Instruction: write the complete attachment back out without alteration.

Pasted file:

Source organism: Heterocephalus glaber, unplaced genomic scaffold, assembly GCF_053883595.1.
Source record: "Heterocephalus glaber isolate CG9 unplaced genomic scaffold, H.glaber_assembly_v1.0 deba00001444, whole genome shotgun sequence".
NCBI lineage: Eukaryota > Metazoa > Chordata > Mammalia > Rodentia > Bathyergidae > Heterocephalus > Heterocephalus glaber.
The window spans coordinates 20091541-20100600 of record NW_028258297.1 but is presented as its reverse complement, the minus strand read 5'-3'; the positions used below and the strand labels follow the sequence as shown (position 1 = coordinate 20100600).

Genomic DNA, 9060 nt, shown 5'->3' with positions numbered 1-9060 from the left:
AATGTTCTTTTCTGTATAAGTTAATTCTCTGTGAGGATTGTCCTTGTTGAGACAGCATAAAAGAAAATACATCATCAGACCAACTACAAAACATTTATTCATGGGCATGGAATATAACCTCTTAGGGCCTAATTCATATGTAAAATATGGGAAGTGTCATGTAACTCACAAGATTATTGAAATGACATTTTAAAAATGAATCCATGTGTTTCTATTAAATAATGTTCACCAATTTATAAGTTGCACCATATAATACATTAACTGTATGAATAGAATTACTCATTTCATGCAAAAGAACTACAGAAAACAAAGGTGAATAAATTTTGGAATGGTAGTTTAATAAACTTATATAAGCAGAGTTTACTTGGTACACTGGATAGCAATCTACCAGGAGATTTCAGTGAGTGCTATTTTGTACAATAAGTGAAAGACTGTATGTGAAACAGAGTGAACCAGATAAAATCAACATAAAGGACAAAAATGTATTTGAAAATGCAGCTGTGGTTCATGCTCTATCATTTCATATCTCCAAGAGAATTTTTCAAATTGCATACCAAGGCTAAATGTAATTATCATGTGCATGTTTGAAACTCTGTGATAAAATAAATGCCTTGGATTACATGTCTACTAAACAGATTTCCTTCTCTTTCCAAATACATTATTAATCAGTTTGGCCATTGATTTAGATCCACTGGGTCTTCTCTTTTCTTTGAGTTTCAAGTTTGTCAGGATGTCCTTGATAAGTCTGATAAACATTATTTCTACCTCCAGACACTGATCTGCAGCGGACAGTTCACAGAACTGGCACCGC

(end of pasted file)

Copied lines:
Source organism: Heterocephalus glaber, unplaced genomic scaffold, assembly GCF_053883595.1.
Source record: "Heterocephalus glaber isolate CG9 unplaced genomic scaffold, H.glaber_assembly_v1.0 deba00001444, whole genome shotgun sequence".
NCBI lineage: Eukaryota > Metazoa > Chordata > Mammalia > Rodentia > Bathyergidae > Heterocephalus > Heterocephalus glaber.
The window spans coordinates 20091541-20100600 of record NW_028258297.1 but is presented as its reverse complement, the minus strand read 5'-3'; the positions used below and the strand labels follow the sequence as shown (position 1 = coordinate 20100600).

Genomic DNA, 9060 nt, shown 5'->3' with positions numbered 1-9060 from the left:
AATGTTCTTTTCTGTATAAGTTAATTCTCTGTGAGGATTGTCCTTGTTGAGACAGCATAAAAGAAAATACATCATCAGACCAACTACAAAACATTTATTCATGGGCATGGAATATAACCTCTTAGGGCCTAATTCATATGTAAAATATGGGAAGTGTCATGTAACTCACAAGATTATTGAAATGACATTTTAAAAATGAATCCATGTGTTTCTATTAAATAATGTTCACCAATTTATAAGTTGCACCATATAATACATTAACTGTATGAATAGAATTACTCATTTCATGCAAAAGAACTACAGAAAACAAAGGTGAATAAATTTTGGAATGGTAGTTTAATAAACTTATATAAGCAGAGTTTACTTGGTACACTGGATAGCAATCTACCAGGAGATTTCAGTGAGTGCTATTTTGTACAATAAGTGAAAGACTGTATGTGAAACAGAGTGAACCAGATAAAATCAACATAAAGGACAAAAATGTATTTGAAAATGCAGCTGTGGTTCATGCTCTATCATTTCATATCTCCAAGAGAATTTTTCAAATTGCATACCAAGGCTAAATGTAATTATCATGTGCATGTTTGAAACTCTGTGATAAAATAAATGCCTTGGATTACATGTCTACTAAACAGATTTCCTTCTCTTTCCAAATACATTATTAATCAGTTTGGCCATTGATTTAGATCCACTGGGTCTTCTCTTTTCTTTGAGTTTCAAGTTTGTCAGGATGTCCTTGATAAGTCTGATAAACATTATTTCTACCTCCAGACACTGATCTGCAGCGGACAGTTCACAGAACTGGCACCGC